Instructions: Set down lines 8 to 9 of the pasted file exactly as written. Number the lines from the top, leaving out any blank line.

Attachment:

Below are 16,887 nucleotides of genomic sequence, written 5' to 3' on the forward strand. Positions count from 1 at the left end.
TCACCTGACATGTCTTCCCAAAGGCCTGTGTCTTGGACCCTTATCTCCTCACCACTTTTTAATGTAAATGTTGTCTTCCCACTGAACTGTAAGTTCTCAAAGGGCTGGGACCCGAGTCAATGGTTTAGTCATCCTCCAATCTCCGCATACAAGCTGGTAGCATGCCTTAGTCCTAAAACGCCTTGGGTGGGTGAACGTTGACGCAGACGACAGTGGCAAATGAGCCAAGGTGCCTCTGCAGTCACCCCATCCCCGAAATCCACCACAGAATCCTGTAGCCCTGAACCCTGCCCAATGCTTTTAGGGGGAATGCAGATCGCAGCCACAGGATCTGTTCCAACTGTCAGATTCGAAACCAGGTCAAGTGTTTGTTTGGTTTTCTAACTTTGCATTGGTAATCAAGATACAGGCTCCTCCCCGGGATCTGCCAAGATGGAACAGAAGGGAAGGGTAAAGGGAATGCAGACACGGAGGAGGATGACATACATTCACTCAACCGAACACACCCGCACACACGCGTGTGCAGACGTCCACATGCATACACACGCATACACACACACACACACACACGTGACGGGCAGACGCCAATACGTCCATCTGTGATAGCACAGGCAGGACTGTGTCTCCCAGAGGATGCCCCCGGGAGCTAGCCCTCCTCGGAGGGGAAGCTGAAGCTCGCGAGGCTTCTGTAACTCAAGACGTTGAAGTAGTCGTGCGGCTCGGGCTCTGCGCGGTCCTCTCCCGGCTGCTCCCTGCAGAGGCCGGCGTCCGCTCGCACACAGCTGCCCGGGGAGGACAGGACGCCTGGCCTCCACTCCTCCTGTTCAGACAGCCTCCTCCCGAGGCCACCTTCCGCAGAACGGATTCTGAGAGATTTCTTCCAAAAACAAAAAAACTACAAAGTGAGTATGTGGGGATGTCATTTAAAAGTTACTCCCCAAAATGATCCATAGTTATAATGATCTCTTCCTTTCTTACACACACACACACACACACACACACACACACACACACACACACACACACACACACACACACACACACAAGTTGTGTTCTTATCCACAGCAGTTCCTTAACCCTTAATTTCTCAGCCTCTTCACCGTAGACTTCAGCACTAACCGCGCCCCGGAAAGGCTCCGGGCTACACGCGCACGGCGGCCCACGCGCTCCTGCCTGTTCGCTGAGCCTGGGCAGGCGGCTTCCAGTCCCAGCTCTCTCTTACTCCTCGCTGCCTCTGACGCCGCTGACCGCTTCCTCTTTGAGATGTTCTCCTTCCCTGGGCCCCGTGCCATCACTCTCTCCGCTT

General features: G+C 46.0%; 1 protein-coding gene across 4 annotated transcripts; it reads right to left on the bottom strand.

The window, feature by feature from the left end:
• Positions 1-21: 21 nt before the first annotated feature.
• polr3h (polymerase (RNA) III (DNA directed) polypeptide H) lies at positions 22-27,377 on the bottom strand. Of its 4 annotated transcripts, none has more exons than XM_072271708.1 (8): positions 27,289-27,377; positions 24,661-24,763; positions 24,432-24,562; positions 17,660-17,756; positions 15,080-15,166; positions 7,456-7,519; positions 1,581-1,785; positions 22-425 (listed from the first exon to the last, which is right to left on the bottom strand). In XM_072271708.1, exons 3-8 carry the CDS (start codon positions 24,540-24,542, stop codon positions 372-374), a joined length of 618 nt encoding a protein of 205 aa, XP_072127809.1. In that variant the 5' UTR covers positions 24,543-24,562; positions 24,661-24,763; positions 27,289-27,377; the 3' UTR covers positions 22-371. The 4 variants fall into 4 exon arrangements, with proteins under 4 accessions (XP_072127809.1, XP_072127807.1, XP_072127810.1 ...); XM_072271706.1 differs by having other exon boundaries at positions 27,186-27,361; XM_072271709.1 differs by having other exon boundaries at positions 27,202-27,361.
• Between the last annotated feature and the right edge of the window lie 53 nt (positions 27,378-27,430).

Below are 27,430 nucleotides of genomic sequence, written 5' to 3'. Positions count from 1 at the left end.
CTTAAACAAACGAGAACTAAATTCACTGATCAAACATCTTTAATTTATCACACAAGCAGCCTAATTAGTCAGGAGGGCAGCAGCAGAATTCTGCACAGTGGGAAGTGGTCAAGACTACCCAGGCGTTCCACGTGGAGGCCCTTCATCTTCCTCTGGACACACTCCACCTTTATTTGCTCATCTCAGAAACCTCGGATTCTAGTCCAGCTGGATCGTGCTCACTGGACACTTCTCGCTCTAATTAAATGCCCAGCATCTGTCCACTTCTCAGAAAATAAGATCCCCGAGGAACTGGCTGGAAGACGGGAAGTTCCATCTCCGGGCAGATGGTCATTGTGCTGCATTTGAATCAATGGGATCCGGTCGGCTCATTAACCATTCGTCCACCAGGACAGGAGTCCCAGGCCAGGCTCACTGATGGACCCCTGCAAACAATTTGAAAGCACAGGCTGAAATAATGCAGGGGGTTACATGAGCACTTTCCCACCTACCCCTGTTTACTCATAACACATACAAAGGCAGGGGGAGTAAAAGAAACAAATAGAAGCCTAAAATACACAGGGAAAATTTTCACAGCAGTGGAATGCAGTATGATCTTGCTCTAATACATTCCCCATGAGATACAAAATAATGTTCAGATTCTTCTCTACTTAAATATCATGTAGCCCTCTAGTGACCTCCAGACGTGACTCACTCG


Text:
Below are 27,430 nucleotides of genomic sequence, written 5' to 3'. Positions count from 1 at the left end.
CTTAAACAAACGAGAACTAAATTCACTGATCAAACATCTTTAATTTATCACACAAGCAGCCTAATTAGTCAGGAGGGCAGCAGCAGAATTCTGCACAGTGGGAAGTGGTCAAGACTACCCAGGCGTTCCACGTGGAGGCCCTTCATCTTCCTCTGGACACACTCCACCTTTATTTGCTCATCTCAGAAACCTCGGATTCTAGTCCAGCTGGATCGTGCTCACTGGACACTTCTCGCTCTAATTAAATGCCCAGCATCTGTCCACTTCTCAGAAAATAAGATCCCCGAGGAACTGGCTGGAAGACGGGAAGTTCCATCTCCGGGCAGATGGTCATTGTGCTGCATTTGAATCAATGGGATCCGGTCGGCTCATTAACCATTCGTCCACCAGGACAGGAGTCCCAGGCCAGGCTCACTGATGGACCCCTGCAAACAATTTGAAAGCACAGGCTGAAATAATGCAGGGGGTTACATGAGCACTTTCCCACCTACCCCTGTTTACTCATAACACATACAAAGGCAGGGGGAGTAAAAGAAACAAATAGAAGCCTAAAATACACAGGGAAAATTTTCACAGCAGTGGAATGCAGTATGATCTTGCTCTAATACATTCCCCATGAGATACAAAATAATGTTCAGATTCTTCTCTACTTAAATATCATGTAGCCCTCTAGTGACCTCCAGACGTGACTCACTCG